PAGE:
something which is more than a question of light

My son, my child, my father, my self, we live in this little house

Which does not exist, because nothing exists

 

UNDERWATER BIOGRAPHY

Dawdling at the beach –

that a boat without sail can be so captured and carried by wind!

Sorrow, loneliness and fear

Can drive a life through decades of stagnation

Your handshake with the god of the sea

Whirlpools which eat your smiles

The white sail and the black one

The red sun and the white one

The light stands silent –

glowing and glimmering in burning letters

on the newly ironed line of the horizon

I beg you to write me,

To not abandon me,

To drown myself in you

To not abandon me to the free air

breathing the silence of the death by drowning

In such a way I long for the sea,

long for the salt of life, longed that you

were forced to live underneath the surface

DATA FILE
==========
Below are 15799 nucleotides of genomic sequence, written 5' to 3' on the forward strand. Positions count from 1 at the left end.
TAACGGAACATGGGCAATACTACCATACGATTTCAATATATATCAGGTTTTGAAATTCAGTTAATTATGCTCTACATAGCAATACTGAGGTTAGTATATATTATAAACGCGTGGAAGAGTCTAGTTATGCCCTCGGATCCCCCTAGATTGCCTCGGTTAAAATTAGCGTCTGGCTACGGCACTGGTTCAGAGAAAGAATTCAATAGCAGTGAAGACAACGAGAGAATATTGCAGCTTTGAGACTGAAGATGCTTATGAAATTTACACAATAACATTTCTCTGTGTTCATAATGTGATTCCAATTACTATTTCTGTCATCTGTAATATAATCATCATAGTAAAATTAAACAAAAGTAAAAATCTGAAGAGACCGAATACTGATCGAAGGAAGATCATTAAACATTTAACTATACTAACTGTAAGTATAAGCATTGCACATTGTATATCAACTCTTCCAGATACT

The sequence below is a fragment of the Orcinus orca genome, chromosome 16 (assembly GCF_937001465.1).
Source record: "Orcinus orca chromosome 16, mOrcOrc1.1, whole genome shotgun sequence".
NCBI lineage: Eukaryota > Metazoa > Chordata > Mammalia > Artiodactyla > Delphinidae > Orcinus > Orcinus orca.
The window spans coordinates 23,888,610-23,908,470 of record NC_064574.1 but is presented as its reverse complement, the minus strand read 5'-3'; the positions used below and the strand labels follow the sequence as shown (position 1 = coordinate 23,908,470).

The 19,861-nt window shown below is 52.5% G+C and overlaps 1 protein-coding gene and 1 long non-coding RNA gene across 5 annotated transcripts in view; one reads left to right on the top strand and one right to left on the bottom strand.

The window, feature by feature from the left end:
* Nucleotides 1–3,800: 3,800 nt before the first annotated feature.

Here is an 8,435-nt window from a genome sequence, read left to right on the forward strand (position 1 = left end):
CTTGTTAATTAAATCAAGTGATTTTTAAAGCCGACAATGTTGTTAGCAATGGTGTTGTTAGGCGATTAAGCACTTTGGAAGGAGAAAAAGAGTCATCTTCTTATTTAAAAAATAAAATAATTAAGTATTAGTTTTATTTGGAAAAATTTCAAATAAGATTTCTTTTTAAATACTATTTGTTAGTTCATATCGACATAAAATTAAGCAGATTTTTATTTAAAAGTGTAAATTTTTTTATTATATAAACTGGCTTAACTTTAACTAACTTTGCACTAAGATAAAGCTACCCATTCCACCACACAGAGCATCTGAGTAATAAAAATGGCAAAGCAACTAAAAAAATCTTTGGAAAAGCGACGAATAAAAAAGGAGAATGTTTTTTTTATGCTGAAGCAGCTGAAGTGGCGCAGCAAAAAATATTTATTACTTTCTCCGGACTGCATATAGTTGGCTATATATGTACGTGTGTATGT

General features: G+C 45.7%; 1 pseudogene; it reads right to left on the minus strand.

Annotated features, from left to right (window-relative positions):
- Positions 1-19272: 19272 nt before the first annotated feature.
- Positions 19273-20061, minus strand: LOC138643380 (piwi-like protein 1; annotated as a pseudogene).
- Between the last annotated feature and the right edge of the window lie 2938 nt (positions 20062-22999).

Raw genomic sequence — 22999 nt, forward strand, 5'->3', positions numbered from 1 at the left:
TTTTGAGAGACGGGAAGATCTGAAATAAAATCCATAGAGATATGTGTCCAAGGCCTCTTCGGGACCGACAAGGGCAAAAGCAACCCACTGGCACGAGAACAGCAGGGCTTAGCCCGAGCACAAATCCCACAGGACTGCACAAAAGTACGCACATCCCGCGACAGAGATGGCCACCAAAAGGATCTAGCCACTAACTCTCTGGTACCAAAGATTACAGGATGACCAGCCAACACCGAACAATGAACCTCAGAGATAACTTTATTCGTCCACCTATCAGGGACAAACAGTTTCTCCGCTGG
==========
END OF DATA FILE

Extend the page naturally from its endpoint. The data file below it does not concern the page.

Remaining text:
It is unbearable for me to think

that not everything in my life should long for you

just as I long to live a life without fear

The sea, the waves, the unwritten lines of the horizon,

bone-joints there by a blown-apart bush

All this longing to get up

From this drowning life and stumble

like a drunkard over the stones

The face of the sea smiles and is riven apart

by the currents of its eddies

That is my father who splashes and smiles

The gesture is an anemone,

the glass on the table jumps like a carp in an over-full dam

Still I want to be lifted up on his knee

but I fear to be considered one of the drowning numbers,

fear to be forced to remain yet another drowning one

Forever searching for the surface

in order not to be lost

in the fear of being lost